The state of the British film industry has been a standing joke since the 1970s, despite a number of superbly realised movies spread rather thinly across the subsequent decades. We maintained a penchant for kitchen-sink dramas after John Osborne wrote ‘Look Back In Anger’ in the 1950s (at the time, a much needed astringent, now dated), but in the 1960s our designers discovered the surreal and the fantastical. In this one area we’ve maintained an astounding level of excellence since before the war – in production design. From the films of David Lean, Powell and Pressburger, through Hammer and James Bond to Wallace & Gromit, Harry Potter, ‘Gravity’ and beyond, British-designed films have looked amazing. Indeed, if you removed the superb production design from Harry Potter there’s not a lot left – but a great many of the teams responsible for creating ravishing sets, lighting, costumes and effects remained unsung outside of the industry’s own awards.
It’s the look of British films that I come back to again and again. They simply don’t feel like Hollywood movies. Many craftspeople went from father to son, mother to daughter in the industry. The Hammer films were shot on such tiny reusable sets at Bray that if you watch two or three back to back, you see the same exteriors, costumes and furnishings, refreshed over and over again. Obviously we do ‘heritage’ very well, but we also manage a terrific line in the fantastic with underrated films like ‘Franklyn’, ‘City of Ember’ and ‘Brazil’.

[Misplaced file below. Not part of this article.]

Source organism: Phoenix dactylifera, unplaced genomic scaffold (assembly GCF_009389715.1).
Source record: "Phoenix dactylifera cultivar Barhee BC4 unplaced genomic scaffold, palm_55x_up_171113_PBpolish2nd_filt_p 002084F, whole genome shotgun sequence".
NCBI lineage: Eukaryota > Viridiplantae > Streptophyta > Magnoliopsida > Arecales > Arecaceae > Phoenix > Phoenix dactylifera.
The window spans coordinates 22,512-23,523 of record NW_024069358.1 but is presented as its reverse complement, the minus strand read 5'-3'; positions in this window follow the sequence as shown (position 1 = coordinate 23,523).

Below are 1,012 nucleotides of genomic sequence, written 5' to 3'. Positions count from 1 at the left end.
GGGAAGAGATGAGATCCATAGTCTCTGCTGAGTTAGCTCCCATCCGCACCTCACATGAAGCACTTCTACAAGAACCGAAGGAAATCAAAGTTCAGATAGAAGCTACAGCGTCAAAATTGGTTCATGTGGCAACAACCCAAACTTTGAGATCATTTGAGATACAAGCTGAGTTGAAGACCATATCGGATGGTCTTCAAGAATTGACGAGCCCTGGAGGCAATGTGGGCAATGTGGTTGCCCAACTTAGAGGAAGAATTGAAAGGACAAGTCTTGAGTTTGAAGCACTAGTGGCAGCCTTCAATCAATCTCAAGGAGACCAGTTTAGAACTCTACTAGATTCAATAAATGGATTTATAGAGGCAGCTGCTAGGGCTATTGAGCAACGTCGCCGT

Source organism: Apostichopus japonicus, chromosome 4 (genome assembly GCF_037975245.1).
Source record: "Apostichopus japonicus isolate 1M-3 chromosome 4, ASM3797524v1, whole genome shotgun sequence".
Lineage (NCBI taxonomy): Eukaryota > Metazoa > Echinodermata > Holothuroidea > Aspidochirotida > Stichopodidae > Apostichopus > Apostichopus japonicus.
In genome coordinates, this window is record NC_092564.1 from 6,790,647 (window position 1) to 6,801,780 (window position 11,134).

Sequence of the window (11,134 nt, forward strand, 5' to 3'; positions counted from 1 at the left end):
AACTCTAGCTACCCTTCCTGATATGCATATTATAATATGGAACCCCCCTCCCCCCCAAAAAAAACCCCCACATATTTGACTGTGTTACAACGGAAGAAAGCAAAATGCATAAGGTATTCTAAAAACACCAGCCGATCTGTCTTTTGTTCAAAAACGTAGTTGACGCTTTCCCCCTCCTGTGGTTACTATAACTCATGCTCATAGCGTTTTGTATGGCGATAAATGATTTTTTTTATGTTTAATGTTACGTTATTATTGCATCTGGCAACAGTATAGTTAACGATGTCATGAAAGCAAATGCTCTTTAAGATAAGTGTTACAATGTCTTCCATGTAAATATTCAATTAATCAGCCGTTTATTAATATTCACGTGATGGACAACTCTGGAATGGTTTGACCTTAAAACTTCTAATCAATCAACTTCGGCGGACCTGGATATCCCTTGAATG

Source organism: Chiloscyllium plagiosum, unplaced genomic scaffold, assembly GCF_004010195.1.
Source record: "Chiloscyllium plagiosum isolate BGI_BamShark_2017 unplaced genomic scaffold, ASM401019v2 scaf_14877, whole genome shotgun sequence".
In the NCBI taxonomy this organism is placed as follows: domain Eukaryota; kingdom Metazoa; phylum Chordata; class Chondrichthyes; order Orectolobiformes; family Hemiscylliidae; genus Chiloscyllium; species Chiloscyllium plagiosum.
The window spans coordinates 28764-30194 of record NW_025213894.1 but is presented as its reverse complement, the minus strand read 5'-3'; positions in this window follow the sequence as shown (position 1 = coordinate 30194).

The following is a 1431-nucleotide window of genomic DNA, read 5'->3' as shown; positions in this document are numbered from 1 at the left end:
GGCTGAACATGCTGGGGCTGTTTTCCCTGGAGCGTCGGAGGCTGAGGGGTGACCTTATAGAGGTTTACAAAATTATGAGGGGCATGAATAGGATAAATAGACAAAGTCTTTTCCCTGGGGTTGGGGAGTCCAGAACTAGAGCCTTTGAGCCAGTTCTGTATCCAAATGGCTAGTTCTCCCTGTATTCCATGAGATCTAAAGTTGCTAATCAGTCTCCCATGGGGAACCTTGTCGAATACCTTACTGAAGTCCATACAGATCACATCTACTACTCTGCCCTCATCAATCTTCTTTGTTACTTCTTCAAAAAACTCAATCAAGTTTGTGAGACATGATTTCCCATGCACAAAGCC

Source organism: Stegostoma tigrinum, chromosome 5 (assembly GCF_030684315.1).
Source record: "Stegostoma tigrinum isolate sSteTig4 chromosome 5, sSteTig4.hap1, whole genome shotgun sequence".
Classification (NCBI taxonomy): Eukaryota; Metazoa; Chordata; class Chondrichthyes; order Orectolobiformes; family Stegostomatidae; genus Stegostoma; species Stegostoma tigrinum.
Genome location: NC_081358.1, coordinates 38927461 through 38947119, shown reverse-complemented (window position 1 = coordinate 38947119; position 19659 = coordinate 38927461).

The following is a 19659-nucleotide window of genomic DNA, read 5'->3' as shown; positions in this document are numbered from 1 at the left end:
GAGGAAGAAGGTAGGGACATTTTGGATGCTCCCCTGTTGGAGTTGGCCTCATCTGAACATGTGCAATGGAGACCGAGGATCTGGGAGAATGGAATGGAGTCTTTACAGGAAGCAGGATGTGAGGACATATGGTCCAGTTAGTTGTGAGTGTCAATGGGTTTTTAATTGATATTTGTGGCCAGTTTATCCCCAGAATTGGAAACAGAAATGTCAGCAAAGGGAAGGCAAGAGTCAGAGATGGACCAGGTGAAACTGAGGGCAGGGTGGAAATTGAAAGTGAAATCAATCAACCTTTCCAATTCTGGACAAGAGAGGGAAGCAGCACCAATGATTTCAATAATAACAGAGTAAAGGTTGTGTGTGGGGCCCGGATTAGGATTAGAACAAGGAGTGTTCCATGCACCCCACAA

There are a number of good books on the subject, looking at specific creators like Ken and Shirley Russell, Ken Adams and Derek Jarman. Ken Russell employed Jarman to design the extraordinary sets for ‘The Devils’ because Jarman had shown a mutual friend his portfolio on a train, something that simply wouldn’t happen anymore.
The main reason for this visual flair was simple; our studios had kept the same staff for decades, and they passed on their knowledge as they aged. In the 1980s Margaret Thatcher’s government decided to remove a tax break that allowed studios to keep employing permanent staff of craftspeople, in order to make the studios ‘more competitive’. What happened, in fact, was that they were forced to let their staffs go to reduce overheads. The talent dispersed, snapped up by other studios in other parts of the world. So a rather petty cost-cutting exercise helped to destroy an industry as the studios went ‘four-wall’ ie. when you hired them after this, you just got the four walls and brought your own team of designers and creators in with you.
The design of things like furniture, sets and fashion can be divided into schools. For example, in Spain a powerful modernism movement developed after 1975 that can be clearly seen in its creative output. But Hollywood has never developed a ‘look’, so British designers are still called in, hired project by project. The golden days of cross-generation teams working to create distinctive visual styles would have died out here entirely but for the advent of CGI – our density of post-production houses (one of which I owned) prepared us for the coming boom in design. But even now, the effects of that ill-advised decision in the 1980s can be felt.